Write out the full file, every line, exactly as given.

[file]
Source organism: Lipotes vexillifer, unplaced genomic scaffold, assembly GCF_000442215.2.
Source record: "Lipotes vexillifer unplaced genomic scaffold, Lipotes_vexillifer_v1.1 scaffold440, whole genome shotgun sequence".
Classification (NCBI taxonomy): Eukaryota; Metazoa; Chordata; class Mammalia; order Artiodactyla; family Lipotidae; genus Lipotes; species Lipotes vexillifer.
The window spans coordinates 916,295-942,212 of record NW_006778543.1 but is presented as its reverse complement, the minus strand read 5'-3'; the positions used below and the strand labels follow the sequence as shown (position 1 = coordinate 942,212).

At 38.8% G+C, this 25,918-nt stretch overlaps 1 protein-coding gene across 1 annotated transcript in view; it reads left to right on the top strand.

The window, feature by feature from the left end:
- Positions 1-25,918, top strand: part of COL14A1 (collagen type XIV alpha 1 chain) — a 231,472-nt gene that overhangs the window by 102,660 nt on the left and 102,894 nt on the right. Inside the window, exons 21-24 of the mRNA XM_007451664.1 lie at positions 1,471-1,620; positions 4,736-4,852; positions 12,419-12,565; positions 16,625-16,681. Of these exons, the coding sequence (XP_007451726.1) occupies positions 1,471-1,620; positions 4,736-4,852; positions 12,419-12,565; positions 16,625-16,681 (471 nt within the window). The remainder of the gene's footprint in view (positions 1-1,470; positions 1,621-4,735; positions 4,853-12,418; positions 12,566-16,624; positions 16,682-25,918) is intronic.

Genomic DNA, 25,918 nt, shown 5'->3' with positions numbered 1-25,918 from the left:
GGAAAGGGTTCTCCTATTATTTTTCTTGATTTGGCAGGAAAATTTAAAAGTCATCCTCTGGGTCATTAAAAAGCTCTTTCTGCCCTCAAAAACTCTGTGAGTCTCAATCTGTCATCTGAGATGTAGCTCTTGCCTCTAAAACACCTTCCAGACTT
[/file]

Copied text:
Source organism: Lipotes vexillifer, unplaced genomic scaffold, assembly GCF_000442215.2.
Source record: "Lipotes vexillifer unplaced genomic scaffold, Lipotes_vexillifer_v1.1 scaffold440, whole genome shotgun sequence".
Classification (NCBI taxonomy): Eukaryota; Metazoa; Chordata; class Mammalia; order Artiodactyla; family Lipotidae; genus Lipotes; species Lipotes vexillifer.
The window spans coordinates 916,295-942,212 of record NW_006778543.1 but is presented as its reverse complement, the minus strand read 5'-3'; the positions used below and the strand labels follow the sequence as shown (position 1 = coordinate 942,212).

At 38.8% G+C, this 25,918-nt stretch overlaps 1 protein-coding gene across 1 annotated transcript in view; it reads left to right on the top strand.

The window, feature by feature from the left end:
- Positions 1-25,918, top strand: part of COL14A1 (collagen type XIV alpha 1 chain) — a 231,472-nt gene that overhangs the window by 102,660 nt on the left and 102,894 nt on the right. Inside the window, exons 21-24 of the mRNA XM_007451664.1 lie at positions 1,471-1,620; positions 4,736-4,852; positions 12,419-12,565; positions 16,625-16,681. Of these exons, the coding sequence (XP_007451726.1) occupies positions 1,471-1,620; positions 4,736-4,852; positions 12,419-12,565; positions 16,625-16,681 (471 nt within the window). The remainder of the gene's footprint in view (positions 1-1,470; positions 1,621-4,735; positions 4,853-12,418; positions 12,566-16,624; positions 16,682-25,918) is intronic.

Genomic DNA, 25,918 nt, shown 5'->3' with positions numbered 1-25,918 from the left:
GGAAAGGGTTCTCCTATTATTTTTCTTGATTTGGCAGGAAAATTTAAAAGTCATCCTCTGGGTCATTAAAAAGCTCTTTCTGCCCTCAAAAACTCTGTGAGTCTCAATCTGTCATCTGAGATGTAGCTCTTGCCTCTAAAACACCTTCCAGACTT